Developing a Strategic Content Marketing Plan
We recently defined content marketing and its importance in your overall marketing strategy. But how can you take this information and dive into creating a content strategy?
Developing a content strategy.
It’s important to create content. It’s more important to create good, quality content – and make it available to the right people at the right time, in the right places. Which means you need to be strategic about your content. Sure, you can throw some words together in a blog but if it isn’t addressing the reader’s needs – or worse, the reader can’t find it where they’re looking – then it’s not doing anyone any good.
By being strategic about your content marketing, you are able to get the biggest bang for your buck.
- Think about how you can develop content one time and repurpose it for different formats or channels. After you publish a killer blog post that shows off your thought leadership, post it in an industry-specific forum to drive traffic to your website.
- Consider how you can produce quality content that helps to generate business leads and grow your revenue, such as hosting a travel and tourism podcast and emailing it to your subscribers every week.
Here are some tips on developing a strategic content marketing plan.
1. Identify your organization’s overall message and goals
What is the message that you want these pieces to convey? What is the end goal? Ultimately, what do you want the reader to do with the information? These are things that should be in the back of your mind as you start planning your content strategy and brainstorming your content pieces.
2. Take inventory of your content and your channels
First, do a content audit to see what you already have in your arsenal. (Let’s not reinvent the wheel here.) Ask yourself if you can reformat any of it for a different channel. A great example would be pulling a chart from a white paper and sharing it on social media.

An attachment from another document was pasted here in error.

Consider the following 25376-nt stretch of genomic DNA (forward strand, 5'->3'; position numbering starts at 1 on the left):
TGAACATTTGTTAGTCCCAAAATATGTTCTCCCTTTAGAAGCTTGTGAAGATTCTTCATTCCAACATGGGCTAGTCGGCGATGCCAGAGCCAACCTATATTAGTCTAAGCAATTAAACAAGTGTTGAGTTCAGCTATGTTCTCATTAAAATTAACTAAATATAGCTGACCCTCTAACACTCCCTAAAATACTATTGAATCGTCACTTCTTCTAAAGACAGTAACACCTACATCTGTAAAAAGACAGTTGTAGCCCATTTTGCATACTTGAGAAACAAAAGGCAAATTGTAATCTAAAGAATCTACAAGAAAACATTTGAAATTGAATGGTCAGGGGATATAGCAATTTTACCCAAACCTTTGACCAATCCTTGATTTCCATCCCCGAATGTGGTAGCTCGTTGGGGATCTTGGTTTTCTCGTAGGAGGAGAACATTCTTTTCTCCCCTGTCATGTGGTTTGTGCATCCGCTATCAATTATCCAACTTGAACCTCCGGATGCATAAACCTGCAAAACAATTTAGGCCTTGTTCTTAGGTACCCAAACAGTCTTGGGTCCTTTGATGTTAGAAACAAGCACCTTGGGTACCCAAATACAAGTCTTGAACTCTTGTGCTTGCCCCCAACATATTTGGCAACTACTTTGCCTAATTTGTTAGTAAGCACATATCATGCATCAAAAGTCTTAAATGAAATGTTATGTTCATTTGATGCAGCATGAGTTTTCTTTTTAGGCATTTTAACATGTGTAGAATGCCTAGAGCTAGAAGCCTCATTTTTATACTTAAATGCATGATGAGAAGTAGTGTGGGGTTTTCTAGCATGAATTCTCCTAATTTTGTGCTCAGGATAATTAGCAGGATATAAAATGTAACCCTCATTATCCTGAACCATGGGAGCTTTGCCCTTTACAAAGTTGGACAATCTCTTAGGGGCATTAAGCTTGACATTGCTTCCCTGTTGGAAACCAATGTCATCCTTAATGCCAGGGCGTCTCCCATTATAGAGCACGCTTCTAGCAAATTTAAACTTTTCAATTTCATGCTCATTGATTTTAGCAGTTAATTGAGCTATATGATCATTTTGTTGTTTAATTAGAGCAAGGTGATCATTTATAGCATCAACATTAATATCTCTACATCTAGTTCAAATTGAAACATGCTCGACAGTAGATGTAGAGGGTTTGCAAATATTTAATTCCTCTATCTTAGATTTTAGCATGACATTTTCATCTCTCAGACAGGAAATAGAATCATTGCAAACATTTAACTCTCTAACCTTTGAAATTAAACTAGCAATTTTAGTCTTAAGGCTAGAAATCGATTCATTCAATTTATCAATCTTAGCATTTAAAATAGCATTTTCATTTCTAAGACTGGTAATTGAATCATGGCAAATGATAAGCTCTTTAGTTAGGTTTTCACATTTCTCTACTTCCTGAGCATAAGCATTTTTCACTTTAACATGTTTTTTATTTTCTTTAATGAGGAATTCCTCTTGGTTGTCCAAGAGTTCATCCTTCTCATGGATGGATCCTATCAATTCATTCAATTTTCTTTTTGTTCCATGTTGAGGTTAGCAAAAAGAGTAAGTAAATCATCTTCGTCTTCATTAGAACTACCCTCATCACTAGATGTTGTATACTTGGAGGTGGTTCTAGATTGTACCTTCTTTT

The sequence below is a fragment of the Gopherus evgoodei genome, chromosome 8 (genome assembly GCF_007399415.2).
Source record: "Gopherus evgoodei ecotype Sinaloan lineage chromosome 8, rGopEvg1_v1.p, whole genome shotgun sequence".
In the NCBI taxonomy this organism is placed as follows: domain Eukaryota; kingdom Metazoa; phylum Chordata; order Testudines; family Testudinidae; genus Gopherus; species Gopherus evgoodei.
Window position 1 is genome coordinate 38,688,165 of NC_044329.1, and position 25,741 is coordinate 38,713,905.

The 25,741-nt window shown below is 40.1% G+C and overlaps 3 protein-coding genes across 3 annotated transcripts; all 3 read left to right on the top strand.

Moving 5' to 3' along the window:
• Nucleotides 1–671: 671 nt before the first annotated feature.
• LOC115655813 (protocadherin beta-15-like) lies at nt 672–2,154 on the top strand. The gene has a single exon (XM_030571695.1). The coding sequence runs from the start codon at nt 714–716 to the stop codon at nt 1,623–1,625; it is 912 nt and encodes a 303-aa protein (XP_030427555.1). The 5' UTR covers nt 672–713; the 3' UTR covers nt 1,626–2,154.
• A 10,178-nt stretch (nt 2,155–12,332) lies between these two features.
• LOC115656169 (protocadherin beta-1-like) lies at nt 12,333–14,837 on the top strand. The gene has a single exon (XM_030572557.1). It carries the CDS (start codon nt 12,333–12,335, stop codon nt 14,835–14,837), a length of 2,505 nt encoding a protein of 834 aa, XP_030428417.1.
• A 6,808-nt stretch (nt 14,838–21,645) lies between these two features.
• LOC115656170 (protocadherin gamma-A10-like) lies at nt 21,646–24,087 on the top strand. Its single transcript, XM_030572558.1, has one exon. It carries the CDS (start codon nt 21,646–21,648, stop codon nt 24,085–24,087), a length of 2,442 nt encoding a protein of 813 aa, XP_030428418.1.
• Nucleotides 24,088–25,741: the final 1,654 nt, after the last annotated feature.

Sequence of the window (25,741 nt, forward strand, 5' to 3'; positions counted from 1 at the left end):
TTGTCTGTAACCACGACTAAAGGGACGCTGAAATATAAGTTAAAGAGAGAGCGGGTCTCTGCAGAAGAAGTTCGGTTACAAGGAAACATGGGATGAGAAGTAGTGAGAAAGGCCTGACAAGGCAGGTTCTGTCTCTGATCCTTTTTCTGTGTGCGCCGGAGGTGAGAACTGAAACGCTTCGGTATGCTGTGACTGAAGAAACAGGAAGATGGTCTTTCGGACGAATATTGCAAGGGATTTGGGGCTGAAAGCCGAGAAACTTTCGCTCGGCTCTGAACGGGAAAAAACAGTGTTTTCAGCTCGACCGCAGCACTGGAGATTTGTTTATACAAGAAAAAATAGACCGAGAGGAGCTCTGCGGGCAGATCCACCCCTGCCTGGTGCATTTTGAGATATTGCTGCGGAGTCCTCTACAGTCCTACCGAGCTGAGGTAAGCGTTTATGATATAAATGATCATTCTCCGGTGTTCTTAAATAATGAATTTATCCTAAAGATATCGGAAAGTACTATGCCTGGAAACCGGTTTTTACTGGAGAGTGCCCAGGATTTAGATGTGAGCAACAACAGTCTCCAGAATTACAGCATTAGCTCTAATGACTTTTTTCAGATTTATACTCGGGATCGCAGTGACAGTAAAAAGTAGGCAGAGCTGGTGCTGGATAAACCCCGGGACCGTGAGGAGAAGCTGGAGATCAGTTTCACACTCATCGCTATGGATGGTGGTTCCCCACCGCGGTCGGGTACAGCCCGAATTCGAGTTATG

Then, think about the channels you run – such as your website or social media sites, or have access to, like forums or LinkedIn groups. Consider how content is consumed on these platforms and what forms your content can take shape. Examples include: videos, e-books, white papers, newsletters, infographics, podcasts, listicles, blog posts, photo galleries, webinars – the list goes on and on!
3. Develop content ideas.
Take some time and brainstorm ideas for new content. Identify the overall themes of each content piece. To keep it timely, consider the different seasons, upcoming holidays, events or conferences that your audience will be attending, even problems or questions your audience will be looking to answer. For example, think about sharing your can’t-miss summer festivals at the end of spring, when visitors are starting to make their summer plans.
Organize your thoughts in a content calendar (also known as editorial calendar). Find a format that works best for you – we like to use a spreadsheet with separate columns for each form of content: press release topics, pitching angles, blog topics, etc. Another way could be making the columns your different platforms – website, Facebook, LinkedIn group – and then filling in the cells with the topic and format of each content piece. Based on how frequently you share content, the rows of your spreadsheet would identify the days, weeks, or months.
Planning out a few months (or even a year) at a time will make the process fluid. You will be able to easily write and publish interesting content, without pausing each week to think, “What should I write about this time?” You’ll also avoid overlapping topics too closely together, and becoming repetitive.
4. Write your content.
Now it’s time to bang out some awesome, informative content! The purpose of the content is to position yourself or your organization as a thought leader (which will attract people to come back frequently) so share your knowledge.
Keep in mind the voice and tone of each piece, as this differs across platforms. For example, blog posts can show off more of the brand’s quirky personality, while white papers are typically more formal- but that doesn’t mean boring! Infographics are usually heavy on stats and brief on copy, but case studies are full of rich details.
Make sure your content is addressing the goals you outlined earlier for the end user. If you want readers to sign up for your newsletter, make sure you’re directing them to your sign-up form.
5. Publish your content.
After all of that planning, it’s now time to share your content. You may want to do it all manually, or use a service to schedule things out. Protip: Just because you’re in the office 9-5, doesn’t mean that’s when users are consuming information. Schedule your content to drop when most people are on the platform.
Most importantly, make sure your content is easily shareable. Add social share buttons so people can quickly send that great post or podcast to their friends and colleagues.